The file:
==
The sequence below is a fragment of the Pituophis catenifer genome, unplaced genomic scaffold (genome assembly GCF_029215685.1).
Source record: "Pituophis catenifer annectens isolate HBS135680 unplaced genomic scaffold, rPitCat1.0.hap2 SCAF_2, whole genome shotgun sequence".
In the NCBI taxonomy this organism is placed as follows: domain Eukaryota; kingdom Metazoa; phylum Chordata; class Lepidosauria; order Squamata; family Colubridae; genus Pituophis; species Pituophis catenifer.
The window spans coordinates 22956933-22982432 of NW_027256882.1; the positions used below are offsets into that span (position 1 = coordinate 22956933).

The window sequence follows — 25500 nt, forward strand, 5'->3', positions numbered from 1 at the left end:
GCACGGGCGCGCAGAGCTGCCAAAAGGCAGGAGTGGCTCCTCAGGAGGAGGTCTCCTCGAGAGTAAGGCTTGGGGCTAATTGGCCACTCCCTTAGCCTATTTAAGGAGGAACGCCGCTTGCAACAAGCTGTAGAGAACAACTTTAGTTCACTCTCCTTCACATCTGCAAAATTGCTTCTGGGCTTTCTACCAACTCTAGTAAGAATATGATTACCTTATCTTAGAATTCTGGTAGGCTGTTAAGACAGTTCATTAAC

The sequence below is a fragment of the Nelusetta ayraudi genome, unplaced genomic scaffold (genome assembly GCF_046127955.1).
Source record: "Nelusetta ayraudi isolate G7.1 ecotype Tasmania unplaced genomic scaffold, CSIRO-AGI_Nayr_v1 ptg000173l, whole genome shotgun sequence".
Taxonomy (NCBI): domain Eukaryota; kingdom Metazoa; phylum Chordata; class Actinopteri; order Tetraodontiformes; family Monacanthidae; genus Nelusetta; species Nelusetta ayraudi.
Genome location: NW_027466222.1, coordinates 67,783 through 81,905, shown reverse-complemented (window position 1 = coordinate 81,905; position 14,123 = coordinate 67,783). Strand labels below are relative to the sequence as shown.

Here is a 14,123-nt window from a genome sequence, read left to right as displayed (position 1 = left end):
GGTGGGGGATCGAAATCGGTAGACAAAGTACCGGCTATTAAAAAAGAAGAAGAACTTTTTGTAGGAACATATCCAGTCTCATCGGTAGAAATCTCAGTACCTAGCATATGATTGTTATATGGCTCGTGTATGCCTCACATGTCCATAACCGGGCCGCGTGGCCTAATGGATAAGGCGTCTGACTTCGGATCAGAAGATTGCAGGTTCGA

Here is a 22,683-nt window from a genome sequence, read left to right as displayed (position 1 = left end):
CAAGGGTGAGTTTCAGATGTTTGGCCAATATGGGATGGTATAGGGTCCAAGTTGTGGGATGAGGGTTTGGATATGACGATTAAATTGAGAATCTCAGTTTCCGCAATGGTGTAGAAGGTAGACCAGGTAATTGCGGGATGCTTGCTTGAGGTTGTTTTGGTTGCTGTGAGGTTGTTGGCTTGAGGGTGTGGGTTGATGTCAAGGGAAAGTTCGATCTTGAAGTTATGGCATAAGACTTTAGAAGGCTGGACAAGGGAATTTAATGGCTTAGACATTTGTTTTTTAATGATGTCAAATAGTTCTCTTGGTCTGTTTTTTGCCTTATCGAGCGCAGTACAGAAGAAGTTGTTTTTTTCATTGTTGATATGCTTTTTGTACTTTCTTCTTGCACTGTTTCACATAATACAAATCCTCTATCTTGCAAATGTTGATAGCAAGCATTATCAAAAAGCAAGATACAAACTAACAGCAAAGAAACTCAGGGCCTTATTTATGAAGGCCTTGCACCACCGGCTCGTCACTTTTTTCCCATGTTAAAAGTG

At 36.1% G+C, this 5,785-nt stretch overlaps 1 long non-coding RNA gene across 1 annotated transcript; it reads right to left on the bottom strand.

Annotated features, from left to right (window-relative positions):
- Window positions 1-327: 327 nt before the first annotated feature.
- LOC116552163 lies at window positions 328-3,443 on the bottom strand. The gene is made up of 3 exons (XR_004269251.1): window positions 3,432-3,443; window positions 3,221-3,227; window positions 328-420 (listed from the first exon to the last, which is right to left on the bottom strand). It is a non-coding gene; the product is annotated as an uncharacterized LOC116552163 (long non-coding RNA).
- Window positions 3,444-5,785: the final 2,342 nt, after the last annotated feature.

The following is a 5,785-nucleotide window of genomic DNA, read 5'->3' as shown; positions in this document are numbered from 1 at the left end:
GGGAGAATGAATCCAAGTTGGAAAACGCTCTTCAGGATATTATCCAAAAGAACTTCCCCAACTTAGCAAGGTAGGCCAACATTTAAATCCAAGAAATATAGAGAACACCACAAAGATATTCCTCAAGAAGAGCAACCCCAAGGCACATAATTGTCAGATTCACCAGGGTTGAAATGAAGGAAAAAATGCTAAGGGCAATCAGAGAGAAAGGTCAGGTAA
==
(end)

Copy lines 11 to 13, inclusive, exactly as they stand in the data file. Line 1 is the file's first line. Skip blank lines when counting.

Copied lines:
Here is a 14,123-nt window from a genome sequence, read left to right as displayed (position 1 = left end):
GGTGGGGGATCGAAATCGGTAGACAAAGTACCGGCTATTAAAAAAGAAGAAGAACTTTTTGTAGGAACATATCCAGTCTCATCGGTAGAAATCTCAGTACCTAGCATATGATTGTTATATGGCTCGTGTATGCCTCACATGTCCATAACCGGGCCGCGTGGCCTAATGGATAAGGCGTCTGACTTCGGATCAGAAGATTGCAGGTTCGA

Here is a 22,683-nt window from a genome sequence, read left to right as displayed (position 1 = left end):